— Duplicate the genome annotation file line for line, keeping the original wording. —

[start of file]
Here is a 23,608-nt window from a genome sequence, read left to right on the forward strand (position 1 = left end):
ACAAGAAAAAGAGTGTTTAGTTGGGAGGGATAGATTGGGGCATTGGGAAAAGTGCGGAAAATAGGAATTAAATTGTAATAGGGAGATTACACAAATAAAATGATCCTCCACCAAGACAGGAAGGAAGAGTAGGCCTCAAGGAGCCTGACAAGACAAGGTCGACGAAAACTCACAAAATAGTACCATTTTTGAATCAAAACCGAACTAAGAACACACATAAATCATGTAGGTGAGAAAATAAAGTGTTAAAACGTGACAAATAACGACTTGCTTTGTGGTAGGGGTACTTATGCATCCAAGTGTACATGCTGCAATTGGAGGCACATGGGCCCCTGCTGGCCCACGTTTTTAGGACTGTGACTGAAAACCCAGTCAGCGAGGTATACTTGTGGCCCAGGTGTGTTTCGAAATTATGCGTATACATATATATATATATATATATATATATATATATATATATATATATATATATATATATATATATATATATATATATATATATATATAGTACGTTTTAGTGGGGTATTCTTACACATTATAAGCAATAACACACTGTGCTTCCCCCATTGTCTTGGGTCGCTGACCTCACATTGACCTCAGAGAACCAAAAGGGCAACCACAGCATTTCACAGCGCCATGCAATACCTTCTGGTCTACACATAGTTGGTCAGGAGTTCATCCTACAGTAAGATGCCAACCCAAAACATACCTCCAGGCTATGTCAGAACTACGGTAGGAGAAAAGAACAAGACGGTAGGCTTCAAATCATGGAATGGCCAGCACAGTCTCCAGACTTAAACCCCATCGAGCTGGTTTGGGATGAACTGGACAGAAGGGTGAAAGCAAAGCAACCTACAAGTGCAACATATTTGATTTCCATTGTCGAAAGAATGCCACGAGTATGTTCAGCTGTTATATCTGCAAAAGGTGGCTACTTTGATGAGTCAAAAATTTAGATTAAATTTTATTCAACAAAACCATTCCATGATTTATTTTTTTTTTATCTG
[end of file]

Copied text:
Here is a 23,608-nt window from a genome sequence, read left to right on the forward strand (position 1 = left end):
ACAAGAAAAAGAGTGTTTAGTTGGGAGGGATAGATTGGGGCATTGGGAAAAGTGCGGAAAATAGGAATTAAATTGTAATAGGGAGATTACACAAATAAAATGATCCTCCACCAAGACAGGAAGGAAGAGTAGGCCTCAAGGAGCCTGACAAGACAAGGTCGACGAAAACTCACAAAATAGTACCATTTTTGAATCAAAACCGAACTAAGAACACACATAAATCATGTAGGTGAGAAAATAAAGTGTTAAAACGTGACAAATAACGACTTGCTTTGTGGTAGGGGTACTTATGCATCCAAGTGTACATGCTGCAATTGGAGGCACATGGGCCCCTGCTGGCCCACGTTTTTAGGACTGTGACTGAAAACCCAGTCAGCGAGGTATACTTGTGGCCCAGGTGTGTTTCGAAATTATGCGTATACATATATATATATATATATATATATATATATATATATATATATATATATATATATATATATATATATATATATATATATATATATAGTACGTTTTAGTGGGGTATTCTTACACATTATAAGCAATAACACACTGTGCTTCCCCCATTGTCTTGGGTCGCTGACCTCACATTGACCTCAGAGAACCAAAAGGGCAACCACAGCATTTCACAGCGCCATGCAATACCTTCTGGTCTACACATAGTTGGTCAGGAGTTCATCCTACAGTAAGATGCCAACCCAAAACATACCTCCAGGCTATGTCAGAACTACGGTAGGAGAAAAGAACAAGACGGTAGGCTTCAAATCATGGAATGGCCAGCACAGTCTCCAGACTTAAACCCCATCGAGCTGGTTTGGGATGAACTGGACAGAAGGGTGAAAGCAAAGCAACCTACAAGTGCAACATATTTGATTTCCATTGTCGAAAGAATGCCACGAGTATGTTCAGCTGTTATATCTGCAAAAGGTGGCTACTTTGATGAGTCAAAAATTTAGATTAAATTTTATTCAACAAAACCATTCCATGATTTATTTTTTTTTTATCTG